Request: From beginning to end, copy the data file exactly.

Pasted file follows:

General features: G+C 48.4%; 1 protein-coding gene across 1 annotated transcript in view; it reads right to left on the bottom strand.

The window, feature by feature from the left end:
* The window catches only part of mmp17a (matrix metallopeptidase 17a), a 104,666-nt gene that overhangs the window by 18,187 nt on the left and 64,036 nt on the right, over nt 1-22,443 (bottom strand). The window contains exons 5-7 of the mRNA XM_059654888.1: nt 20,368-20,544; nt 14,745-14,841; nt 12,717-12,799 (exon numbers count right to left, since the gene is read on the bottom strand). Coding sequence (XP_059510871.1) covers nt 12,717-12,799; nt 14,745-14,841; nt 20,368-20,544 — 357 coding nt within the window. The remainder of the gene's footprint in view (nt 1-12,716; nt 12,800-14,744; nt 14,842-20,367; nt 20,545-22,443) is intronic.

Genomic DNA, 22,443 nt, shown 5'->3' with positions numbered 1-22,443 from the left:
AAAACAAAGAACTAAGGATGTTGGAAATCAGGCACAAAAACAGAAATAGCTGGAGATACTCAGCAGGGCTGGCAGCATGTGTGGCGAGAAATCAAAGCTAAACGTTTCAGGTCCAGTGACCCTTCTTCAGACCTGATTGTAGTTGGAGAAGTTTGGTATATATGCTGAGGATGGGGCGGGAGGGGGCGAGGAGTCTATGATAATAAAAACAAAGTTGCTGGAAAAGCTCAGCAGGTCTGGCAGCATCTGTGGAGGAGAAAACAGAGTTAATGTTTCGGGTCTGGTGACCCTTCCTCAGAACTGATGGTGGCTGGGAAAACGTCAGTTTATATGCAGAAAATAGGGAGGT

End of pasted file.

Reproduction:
General features: G+C 48.4%; 1 protein-coding gene across 1 annotated transcript in view; it reads right to left on the bottom strand.

The window, feature by feature from the left end:
* The window catches only part of mmp17a (matrix metallopeptidase 17a), a 104,666-nt gene that overhangs the window by 18,187 nt on the left and 64,036 nt on the right, over nt 1-22,443 (bottom strand). The window contains exons 5-7 of the mRNA XM_059654888.1: nt 20,368-20,544; nt 14,745-14,841; nt 12,717-12,799 (exon numbers count right to left, since the gene is read on the bottom strand). Coding sequence (XP_059510871.1) covers nt 12,717-12,799; nt 14,745-14,841; nt 20,368-20,544 — 357 coding nt within the window. The remainder of the gene's footprint in view (nt 1-12,716; nt 12,800-14,744; nt 14,842-20,367; nt 20,545-22,443) is intronic.

Genomic DNA, 22,443 nt, shown 5'->3' with positions numbered 1-22,443 from the left:
AAAACAAAGAACTAAGGATGTTGGAAATCAGGCACAAAAACAGAAATAGCTGGAGATACTCAGCAGGGCTGGCAGCATGTGTGGCGAGAAATCAAAGCTAAACGTTTCAGGTCCAGTGACCCTTCTTCAGACCTGATTGTAGTTGGAGAAGTTTGGTATATATGCTGAGGATGGGGCGGGAGGGGGCGAGGAGTCTATGATAATAAAAACAAAGTTGCTGGAAAAGCTCAGCAGGTCTGGCAGCATCTGTGGAGGAGAAAACAGAGTTAATGTTTCGGGTCTGGTGACCCTTCCTCAGAACTGATGGTGGCTGGGAAAACGTCAGTTTATATGCAGAAAATAGGGAGGT